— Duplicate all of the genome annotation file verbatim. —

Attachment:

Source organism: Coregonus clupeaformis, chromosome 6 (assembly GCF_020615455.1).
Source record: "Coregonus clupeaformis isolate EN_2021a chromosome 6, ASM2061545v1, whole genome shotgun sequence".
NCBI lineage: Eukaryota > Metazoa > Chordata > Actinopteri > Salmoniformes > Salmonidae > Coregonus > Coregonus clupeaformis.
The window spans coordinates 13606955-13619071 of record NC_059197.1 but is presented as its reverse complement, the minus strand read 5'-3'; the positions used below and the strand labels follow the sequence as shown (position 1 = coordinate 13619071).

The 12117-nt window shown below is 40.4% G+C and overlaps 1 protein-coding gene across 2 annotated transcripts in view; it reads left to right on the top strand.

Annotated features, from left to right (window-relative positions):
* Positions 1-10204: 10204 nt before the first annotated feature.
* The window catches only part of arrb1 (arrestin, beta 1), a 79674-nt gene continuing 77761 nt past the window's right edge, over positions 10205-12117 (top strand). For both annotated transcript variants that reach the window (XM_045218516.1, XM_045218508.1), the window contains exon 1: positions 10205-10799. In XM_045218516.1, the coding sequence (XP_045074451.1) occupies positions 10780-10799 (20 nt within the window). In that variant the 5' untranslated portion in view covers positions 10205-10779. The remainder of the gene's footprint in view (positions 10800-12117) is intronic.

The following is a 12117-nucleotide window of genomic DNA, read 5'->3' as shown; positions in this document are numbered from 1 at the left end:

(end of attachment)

Source organism: Coregonus clupeaformis, chromosome 6 (assembly GCF_020615455.1).
Source record: "Coregonus clupeaformis isolate EN_2021a chromosome 6, ASM2061545v1, whole genome shotgun sequence".
NCBI lineage: Eukaryota > Metazoa > Chordata > Actinopteri > Salmoniformes > Salmonidae > Coregonus > Coregonus clupeaformis.
The window spans coordinates 13606955-13619071 of record NC_059197.1 but is presented as its reverse complement, the minus strand read 5'-3'; the positions used below and the strand labels follow the sequence as shown (position 1 = coordinate 13619071).

The 12117-nt window shown below is 40.4% G+C and overlaps 1 protein-coding gene across 2 annotated transcripts in view; it reads left to right on the top strand.

Annotated features, from left to right (window-relative positions):
* Positions 1-10204: 10204 nt before the first annotated feature.
* The window catches only part of arrb1 (arrestin, beta 1), a 79674-nt gene continuing 77761 nt past the window's right edge, over positions 10205-12117 (top strand). For both annotated transcript variants that reach the window (XM_045218516.1, XM_045218508.1), the window contains exon 1: positions 10205-10799. In XM_045218516.1, the coding sequence (XP_045074451.1) occupies positions 10780-10799 (20 nt within the window). In that variant the 5' untranslated portion in view covers positions 10205-10779. The remainder of the gene's footprint in view (positions 10800-12117) is intronic.

The following is a 12117-nucleotide window of genomic DNA, read 5'->3' as shown; positions in this document are numbered from 1 at the left end: